In addition, teachers cite the instability inherent in the TFA structure as problematic. When TFA originated in the 1990s, there was a bona fide teacher shortage in the U.S. In some low-income schools, teachers were so hard to find that different substitute teachers watched over classes every day. TFA corps members, though often unprepared, were a better and more stable solution for students. Today, however, teachers are not in short supply, and they stay in their jobs longer than TFA corps members. TFA argues that the attrition rate for its first year corps members is lower than that of regular teachers, and it is. 90% remain for the second year of their two-year commitment, compared with only 86% of regular teachers who return after their first year. However, only 25% remain after the third year and fewer than 15% remain more than five years. With a 75% turnover rate after three years, TFA would be hard-pressed to make a case for increasing classroom stability. For underprivileged students, stability is critical and often school is the only place they can find it. Staffing a school with teachers who are almost certain to leave within three years is a grave disservice.
Further, when there was a teacher shortage, TFA members filled positions that would otherwise have remained open. But school districts are laying off teachers today. The Chicago Public Schools announced it would release more than 1,000 teachers in June, 2014, but will still hire a contractually specified number of teachers from TFA. Chicago Teachers Union President Karen Lewis observed,
Obviously, we’re (CPS) not under-served or understaffed or under-resourced in terms of teachers, and I thought that was the whole purpose behind TFA — to provide teachers in areas that are under-resourced?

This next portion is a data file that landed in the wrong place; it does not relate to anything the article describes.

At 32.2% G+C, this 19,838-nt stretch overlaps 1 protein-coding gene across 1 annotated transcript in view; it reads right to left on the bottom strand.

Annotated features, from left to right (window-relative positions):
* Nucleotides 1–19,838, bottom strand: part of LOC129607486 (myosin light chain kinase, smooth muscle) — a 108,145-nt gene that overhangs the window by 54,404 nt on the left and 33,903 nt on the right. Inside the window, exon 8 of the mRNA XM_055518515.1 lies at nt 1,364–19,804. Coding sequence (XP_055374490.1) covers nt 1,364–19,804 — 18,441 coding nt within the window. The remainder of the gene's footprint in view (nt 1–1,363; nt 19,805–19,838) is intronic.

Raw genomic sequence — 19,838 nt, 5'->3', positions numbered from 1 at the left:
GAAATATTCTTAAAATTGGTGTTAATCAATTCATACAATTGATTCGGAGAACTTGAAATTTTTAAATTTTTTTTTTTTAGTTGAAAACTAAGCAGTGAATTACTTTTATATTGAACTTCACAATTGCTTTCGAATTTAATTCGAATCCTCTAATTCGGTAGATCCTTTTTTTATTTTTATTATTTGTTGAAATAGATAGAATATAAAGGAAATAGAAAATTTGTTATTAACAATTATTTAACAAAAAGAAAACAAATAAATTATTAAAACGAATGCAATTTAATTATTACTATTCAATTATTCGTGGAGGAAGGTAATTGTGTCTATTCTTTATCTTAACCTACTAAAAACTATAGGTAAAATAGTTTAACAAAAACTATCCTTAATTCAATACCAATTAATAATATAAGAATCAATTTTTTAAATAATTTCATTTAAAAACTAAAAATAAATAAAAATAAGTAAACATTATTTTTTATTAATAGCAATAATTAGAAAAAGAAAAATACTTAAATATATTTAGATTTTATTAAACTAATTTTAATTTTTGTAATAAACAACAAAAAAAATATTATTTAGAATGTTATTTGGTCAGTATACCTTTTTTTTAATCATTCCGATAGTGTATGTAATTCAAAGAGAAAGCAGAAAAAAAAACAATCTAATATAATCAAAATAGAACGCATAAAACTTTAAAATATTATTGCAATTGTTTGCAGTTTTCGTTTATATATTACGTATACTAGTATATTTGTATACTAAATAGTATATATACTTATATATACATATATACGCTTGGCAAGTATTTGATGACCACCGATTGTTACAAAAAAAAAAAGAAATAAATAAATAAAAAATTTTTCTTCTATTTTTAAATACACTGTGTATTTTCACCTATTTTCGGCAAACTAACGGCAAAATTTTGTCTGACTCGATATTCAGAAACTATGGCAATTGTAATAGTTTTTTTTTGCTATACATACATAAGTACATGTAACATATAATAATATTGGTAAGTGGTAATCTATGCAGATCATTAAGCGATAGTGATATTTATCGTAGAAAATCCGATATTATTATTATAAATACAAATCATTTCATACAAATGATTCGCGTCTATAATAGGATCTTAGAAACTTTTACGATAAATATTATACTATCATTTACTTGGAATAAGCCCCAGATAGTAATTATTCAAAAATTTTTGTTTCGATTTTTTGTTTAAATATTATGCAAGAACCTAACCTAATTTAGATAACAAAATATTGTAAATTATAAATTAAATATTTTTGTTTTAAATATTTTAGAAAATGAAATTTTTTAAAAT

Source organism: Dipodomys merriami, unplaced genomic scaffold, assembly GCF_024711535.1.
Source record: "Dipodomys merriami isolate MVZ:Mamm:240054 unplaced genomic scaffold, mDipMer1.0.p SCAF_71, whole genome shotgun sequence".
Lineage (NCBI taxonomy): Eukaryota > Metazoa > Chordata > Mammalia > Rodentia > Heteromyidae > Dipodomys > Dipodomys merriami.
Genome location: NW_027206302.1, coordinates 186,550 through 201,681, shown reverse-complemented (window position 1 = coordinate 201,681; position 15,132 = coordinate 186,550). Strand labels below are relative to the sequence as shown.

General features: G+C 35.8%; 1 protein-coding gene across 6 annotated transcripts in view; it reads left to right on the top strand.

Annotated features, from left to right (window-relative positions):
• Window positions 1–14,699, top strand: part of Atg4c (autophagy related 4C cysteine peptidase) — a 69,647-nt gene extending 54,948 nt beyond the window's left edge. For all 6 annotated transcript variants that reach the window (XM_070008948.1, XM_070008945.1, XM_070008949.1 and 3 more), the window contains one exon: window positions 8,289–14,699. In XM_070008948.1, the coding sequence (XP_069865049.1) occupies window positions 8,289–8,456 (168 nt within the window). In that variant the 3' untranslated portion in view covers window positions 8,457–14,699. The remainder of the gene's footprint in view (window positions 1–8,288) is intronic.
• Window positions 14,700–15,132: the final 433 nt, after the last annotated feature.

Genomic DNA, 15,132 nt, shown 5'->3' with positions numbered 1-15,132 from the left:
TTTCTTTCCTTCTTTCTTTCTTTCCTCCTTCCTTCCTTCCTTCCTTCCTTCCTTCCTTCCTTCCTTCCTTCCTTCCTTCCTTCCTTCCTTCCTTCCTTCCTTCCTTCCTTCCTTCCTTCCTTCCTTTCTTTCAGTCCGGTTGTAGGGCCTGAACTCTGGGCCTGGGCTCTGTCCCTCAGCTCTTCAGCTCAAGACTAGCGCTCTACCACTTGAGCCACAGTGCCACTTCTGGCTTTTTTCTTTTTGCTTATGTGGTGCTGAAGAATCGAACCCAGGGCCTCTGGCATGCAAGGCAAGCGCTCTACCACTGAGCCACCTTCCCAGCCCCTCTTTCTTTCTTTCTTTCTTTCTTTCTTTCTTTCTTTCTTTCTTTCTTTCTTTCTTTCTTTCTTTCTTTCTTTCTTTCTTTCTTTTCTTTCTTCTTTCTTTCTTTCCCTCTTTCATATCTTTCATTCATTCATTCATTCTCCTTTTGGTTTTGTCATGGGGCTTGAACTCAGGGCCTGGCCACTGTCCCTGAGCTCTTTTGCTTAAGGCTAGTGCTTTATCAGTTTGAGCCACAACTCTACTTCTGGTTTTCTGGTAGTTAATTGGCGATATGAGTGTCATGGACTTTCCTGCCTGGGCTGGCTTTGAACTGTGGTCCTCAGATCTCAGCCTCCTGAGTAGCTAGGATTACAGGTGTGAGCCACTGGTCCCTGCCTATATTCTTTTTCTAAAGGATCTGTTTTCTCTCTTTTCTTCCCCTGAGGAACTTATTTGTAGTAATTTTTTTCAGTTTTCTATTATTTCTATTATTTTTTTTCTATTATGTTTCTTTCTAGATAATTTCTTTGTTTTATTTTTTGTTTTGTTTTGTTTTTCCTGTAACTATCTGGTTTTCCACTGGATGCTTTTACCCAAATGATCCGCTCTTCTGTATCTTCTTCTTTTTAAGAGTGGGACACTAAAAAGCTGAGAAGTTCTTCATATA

Clearly, Lewis has the interests of union members in mind, but highlights an inconsistency in TFA’s agenda and raises questions about the real motivation behind the movement.
TFA is closely aligned with some of the largest and fastest growing for-profit charter school networks in the nation, Imagine Schools and KIPP (Knowledge is Power Program), for example. Are school districts partnering with TFA to populate schools with lower-paid TFA members who will soon move on, making room for more low-cost TFA teachers to come? Since charter schools operate differently than traditional schools, administrators there often lack the same level of experience and education as their peers in those schools. Many are TFA alumni and support the TFA model. In 2012, despite assertions to the contrary, when the Chicago Public Schools closed 52 public neighborhood schools due to poor performance, 50 of those buildings were reopened as charter schools. Real concerns about the integrity and methods of charter schools exist, particularly after cheating scandals in Atlanta, Birmingham, AL and Washington D.C.
Finally, and most important, do TFA teachers make a difference? While their own data suggest that TFA teachers generate better outcomes in math, other reviews are not so positive. In Teach For America: A Review of the Evidence, Julian Vasquez Heilig and Su Jin Jez state, “The question for most districts…is whether TFA teachers do as well as or better than credentialed non-TFA teachers with whom school districts aim to staff their schools. On this question, studies indicate that the students of novice TFA teachers perform significantly less well in reading and mathematics than those of credentialed beginning teachers.” Veteran teachers are concerned, as well, with TFA’s heavy reliance on the use of standardized testing to evaluate performance – of both students and teachers, without truly taking into account all of the factors that affect learning. One veteran teacher states passionately, “I have students who don’t sleep at night because of gunfire or cold, nine-year olds who don’t know if there will be anyone home all night, parents who can’t read in English or any other language. And the problems of those students will be solved by someone with five weeks of training and a good attitude? By making sure they do better on some arbitrary test that may or may not be a measure of their learning? Students deserve better. We deserve better.”